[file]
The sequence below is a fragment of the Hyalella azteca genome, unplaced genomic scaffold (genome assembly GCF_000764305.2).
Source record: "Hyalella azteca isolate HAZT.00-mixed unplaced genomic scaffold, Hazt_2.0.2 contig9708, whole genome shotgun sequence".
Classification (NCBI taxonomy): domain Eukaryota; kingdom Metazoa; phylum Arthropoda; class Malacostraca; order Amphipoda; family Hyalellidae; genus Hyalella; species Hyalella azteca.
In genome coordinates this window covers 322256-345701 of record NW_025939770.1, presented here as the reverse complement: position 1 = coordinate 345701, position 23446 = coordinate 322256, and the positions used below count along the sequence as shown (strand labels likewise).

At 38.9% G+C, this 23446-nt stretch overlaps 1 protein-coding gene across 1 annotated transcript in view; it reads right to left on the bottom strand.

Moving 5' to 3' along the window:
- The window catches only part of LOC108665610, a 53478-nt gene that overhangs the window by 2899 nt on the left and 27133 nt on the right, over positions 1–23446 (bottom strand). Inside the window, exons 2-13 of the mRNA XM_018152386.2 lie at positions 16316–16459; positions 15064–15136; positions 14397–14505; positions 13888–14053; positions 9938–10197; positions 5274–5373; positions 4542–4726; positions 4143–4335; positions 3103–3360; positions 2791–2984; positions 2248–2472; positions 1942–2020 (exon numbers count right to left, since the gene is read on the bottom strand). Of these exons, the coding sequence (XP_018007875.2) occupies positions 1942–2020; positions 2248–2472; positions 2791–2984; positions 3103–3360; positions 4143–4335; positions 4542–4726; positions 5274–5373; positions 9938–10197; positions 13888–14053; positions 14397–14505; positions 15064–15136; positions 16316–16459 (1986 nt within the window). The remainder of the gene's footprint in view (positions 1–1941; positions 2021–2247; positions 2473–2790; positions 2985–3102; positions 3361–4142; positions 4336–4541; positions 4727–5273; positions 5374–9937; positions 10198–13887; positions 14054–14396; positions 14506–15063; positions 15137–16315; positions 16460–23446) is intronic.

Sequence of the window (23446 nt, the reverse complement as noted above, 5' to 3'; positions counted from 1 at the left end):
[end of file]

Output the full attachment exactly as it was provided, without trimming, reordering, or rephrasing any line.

The sequence below is a fragment of the Hyalella azteca genome, unplaced genomic scaffold (genome assembly GCF_000764305.2).
Source record: "Hyalella azteca isolate HAZT.00-mixed unplaced genomic scaffold, Hazt_2.0.2 contig9708, whole genome shotgun sequence".
Classification (NCBI taxonomy): domain Eukaryota; kingdom Metazoa; phylum Arthropoda; class Malacostraca; order Amphipoda; family Hyalellidae; genus Hyalella; species Hyalella azteca.
In genome coordinates this window covers 322256-345701 of record NW_025939770.1, presented here as the reverse complement: position 1 = coordinate 345701, position 23446 = coordinate 322256, and the positions used below count along the sequence as shown (strand labels likewise).

At 38.9% G+C, this 23446-nt stretch overlaps 1 protein-coding gene across 1 annotated transcript in view; it reads right to left on the bottom strand.

Moving 5' to 3' along the window:
- The window catches only part of LOC108665610, a 53478-nt gene that overhangs the window by 2899 nt on the left and 27133 nt on the right, over positions 1–23446 (bottom strand). Inside the window, exons 2-13 of the mRNA XM_018152386.2 lie at positions 16316–16459; positions 15064–15136; positions 14397–14505; positions 13888–14053; positions 9938–10197; positions 5274–5373; positions 4542–4726; positions 4143–4335; positions 3103–3360; positions 2791–2984; positions 2248–2472; positions 1942–2020 (exon numbers count right to left, since the gene is read on the bottom strand). Of these exons, the coding sequence (XP_018007875.2) occupies positions 1942–2020; positions 2248–2472; positions 2791–2984; positions 3103–3360; positions 4143–4335; positions 4542–4726; positions 5274–5373; positions 9938–10197; positions 13888–14053; positions 14397–14505; positions 15064–15136; positions 16316–16459 (1986 nt within the window). The remainder of the gene's footprint in view (positions 1–1941; positions 2021–2247; positions 2473–2790; positions 2985–3102; positions 3361–4142; positions 4336–4541; positions 4727–5273; positions 5374–9937; positions 10198–13887; positions 14054–14396; positions 14506–15063; positions 15137–16315; positions 16460–23446) is intronic.

Sequence of the window (23446 nt, the reverse complement as noted above, 5' to 3'; positions counted from 1 at the left end):